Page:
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Local News

  • 2 nabbed, drugs seized in raid

    History does repeat itself — at least in Anton Chico.

    Back in 1935, authorities seized about a ton of marijuana, consisting of 1,600 plants. And officials proudly announced that they had shut off one of the biggest sources in the state.

    Was that really the end for marijuana cultivation in Anton Chico? Hardly.

    Last Friday, police agencies executed a warrant on a property in Tecolotito in the Anton Chico area. Thirty-five officers converged on the property and found 160 marijuana plants and a large amount of cocaine, according to a news release.

  • City takes care of temporary trip hazard on Bridge

    The city has corrected a trip hazard on Bridge Street after a woman fell.

    On Monday morning, Shela Silverman, director of the Mental Health Association of New Mexico, which is on Bridge, stooped to put a leash on her dog, but as she proceeded to walk, she tripped on loose wires — one of which was in a loop — protruding from the sidewalk near her office. She fell down and hurt her knees and scraped her hands.

  • Police union upset with city

    Members of the Las Vegas police officers union say they’re unhappy that they’re not getting any response from city officials about a proposed pay plan.

    A top city official says she wants to get this fiscal year’s budget approved before making any decisions on salaries.

    A month ago, the Las Vegas Police Officers Association and the city reached an impasse in negotiations and a mediator was brought in, but no progress has been made yet, union members say.

    The union’s contract expired June 30.

  • New faces on the Plaza

    The old Tortilla Cone on the Plaza is no more. There are fresh faces, new food and a new name — Plaza Burgers.

    But Jonas and Geraldine Baca, formerly proprietors of the Tortilla Cone, are still feeding locals with their New Mexico fare. They have just gone mobile in their new catering truck, under their new business name, The Burrito Chef.

    “We got out of the restaurant business because of the long hours” Jonas said. “Fourteen and 15-hour days were just burning us out.”

  • Official has concerns with budget

    Las Vegas City Councilman Morris Madrid fears the state won’t get past the third page of the city’s proposed budget before it orders local officials to go back to the drawing boards.

    That third page contains the revenue projections, and Madrid, a former city finance director and city manager, is pointing to what he calls major problems in the city’s estimates.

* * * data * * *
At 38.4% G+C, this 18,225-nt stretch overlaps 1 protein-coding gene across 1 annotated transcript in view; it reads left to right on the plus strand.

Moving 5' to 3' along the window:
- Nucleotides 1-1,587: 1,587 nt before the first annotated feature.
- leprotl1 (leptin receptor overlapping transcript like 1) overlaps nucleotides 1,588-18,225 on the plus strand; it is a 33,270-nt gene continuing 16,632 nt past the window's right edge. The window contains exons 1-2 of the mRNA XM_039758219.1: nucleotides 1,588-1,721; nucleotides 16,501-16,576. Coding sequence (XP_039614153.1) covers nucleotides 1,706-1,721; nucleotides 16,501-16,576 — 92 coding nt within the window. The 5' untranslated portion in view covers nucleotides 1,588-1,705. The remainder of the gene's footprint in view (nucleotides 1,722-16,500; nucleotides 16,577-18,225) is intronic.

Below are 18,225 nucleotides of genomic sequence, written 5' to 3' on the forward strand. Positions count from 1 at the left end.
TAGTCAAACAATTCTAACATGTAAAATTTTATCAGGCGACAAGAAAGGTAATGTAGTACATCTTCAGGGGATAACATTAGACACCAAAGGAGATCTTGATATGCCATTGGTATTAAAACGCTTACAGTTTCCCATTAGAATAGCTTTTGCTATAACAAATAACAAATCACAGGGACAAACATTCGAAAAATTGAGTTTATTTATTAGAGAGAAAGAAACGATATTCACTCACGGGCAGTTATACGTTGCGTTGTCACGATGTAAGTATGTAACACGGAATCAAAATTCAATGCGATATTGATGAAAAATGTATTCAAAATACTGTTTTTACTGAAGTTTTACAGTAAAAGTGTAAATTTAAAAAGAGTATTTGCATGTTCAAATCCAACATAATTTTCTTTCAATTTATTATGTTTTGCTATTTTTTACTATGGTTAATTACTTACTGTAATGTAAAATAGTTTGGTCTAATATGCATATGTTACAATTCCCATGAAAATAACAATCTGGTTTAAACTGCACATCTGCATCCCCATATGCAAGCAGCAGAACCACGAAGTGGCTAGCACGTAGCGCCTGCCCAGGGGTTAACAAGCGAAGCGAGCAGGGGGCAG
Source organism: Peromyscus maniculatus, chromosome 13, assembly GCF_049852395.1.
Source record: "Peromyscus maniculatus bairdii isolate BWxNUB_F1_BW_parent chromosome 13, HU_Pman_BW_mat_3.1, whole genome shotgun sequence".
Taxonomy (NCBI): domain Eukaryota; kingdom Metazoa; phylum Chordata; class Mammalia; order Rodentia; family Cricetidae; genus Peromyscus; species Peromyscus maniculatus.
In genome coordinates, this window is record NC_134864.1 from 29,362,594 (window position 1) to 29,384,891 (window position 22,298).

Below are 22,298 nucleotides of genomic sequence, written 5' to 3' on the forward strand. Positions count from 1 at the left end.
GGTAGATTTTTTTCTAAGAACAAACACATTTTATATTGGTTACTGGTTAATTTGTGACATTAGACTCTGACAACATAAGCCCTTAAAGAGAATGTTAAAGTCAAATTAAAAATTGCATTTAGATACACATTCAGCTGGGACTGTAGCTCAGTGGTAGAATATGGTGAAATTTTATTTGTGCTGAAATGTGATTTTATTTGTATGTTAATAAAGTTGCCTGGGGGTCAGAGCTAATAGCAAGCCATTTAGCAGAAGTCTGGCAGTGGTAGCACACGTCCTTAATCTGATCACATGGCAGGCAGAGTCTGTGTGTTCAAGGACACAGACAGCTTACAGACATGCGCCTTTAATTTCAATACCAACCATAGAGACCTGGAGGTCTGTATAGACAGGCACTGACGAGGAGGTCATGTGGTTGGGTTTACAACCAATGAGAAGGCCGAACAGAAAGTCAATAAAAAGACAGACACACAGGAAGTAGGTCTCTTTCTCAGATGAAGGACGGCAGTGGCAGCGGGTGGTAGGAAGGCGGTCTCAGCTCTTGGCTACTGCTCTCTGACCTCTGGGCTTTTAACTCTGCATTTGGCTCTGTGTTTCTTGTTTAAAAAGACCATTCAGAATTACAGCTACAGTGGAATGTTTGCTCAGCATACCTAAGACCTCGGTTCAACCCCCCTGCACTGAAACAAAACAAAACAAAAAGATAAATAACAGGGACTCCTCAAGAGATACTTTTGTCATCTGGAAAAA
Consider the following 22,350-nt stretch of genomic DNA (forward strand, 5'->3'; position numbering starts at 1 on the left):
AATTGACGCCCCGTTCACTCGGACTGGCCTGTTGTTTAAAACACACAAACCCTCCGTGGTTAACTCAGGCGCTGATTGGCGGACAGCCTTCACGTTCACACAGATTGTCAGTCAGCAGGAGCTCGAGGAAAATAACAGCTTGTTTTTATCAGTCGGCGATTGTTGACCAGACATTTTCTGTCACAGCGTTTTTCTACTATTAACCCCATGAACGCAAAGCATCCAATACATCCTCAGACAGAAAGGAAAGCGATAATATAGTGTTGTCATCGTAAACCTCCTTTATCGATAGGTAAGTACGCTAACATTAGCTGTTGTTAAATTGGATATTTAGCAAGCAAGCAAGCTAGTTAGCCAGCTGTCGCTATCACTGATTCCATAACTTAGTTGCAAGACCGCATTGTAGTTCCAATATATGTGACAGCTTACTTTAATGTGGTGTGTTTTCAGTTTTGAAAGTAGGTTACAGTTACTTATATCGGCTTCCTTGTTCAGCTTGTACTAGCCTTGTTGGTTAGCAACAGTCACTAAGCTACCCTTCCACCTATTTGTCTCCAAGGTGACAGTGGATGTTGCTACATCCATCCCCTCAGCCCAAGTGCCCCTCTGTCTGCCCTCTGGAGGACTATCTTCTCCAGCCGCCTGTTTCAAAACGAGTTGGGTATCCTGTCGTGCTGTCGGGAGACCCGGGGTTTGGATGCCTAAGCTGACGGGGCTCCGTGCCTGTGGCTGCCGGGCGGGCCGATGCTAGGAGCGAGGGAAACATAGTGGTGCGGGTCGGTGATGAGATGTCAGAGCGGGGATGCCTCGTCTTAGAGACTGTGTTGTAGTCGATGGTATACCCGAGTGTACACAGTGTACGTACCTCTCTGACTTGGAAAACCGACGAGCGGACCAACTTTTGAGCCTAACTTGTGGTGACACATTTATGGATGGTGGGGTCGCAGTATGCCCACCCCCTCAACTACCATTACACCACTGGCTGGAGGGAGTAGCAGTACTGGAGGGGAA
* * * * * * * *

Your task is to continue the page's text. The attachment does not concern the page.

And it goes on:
• Vegas men accused in home invasion

    Two men are accused of invading a home on Mora Street, beating up a man and then taking his wallet.

    Nicholas Leyba, 21, 776 Dalbey Drive, and Michael Zaldivar, 22, 2515 New Mexico Ave., are charged with aggravated burglary, aggravated battery, robbery, conspiracy, false imprisonment and tampering with evidence.

    According to Magistrate Court documents, the alleged victim heard someone knocking at his door around 12:30 a.m. last Tuesday in the 300 block of Mora Street. He opened it and recognized Leyba and Zaldivar.

  • Fiesta a Valley tradition

    The Fiesta de Santiago in Villanueva seems more like a family gathering as residents open their doors to welcome old friends and visitors to the annual celebration honoring St. James.

    Saturday’s fiestas began with a morning horse ride from El Pueblo to Villanueva, winding through the scenic valley with a statue of St. James leading the way. Mariachis follow the men and women on horseback as they make their way to Our Lady of Guadalupe church for a mass that opens the festivities.

  • Mayor says city made a mistake

    Mayor Tony Marquez named members to an advisory panel that makes recommendations on how to spend lodgers taxes, just days after it became apparent that the city may have violated its own ordinance.

    The City Council recently approved a $192,000 contract for the Chamber of Commerce to provide services to tourists. But the council did so without seeking recommendations from the Lodgers Tax Board, which the mayor disbanded along with all other committees shortly after taking office in March.

  • Mora fills up with its fiesta; teen named queen

    MORA — It’s not a place that’s used to traffic jams.

    But during the annual Mora Fiesta over the weekend, motorists slowed to a crawl as they entered the community. Many residents were camped out in the back of their pickups or sitting back in their lawn chairs, watching the passing cars for anyone they knew. Many ventured about to try the tasty treats offered by various vendors.

  • Council rejects draft budget

    For days, City Manager Sharon Caballero and others at City Hall pored over every line item of the city’s proposed budget, worked the numbers and projected revenue for the next year.

    They even put up a “War Room” sign on the door outside the office that became budget central.

    On Friday night, the City Council unanimously rejected the budget. So it’s back to the drawing boards for city officials and the Albuquerque-based accounting firm the city hired to help with the effort.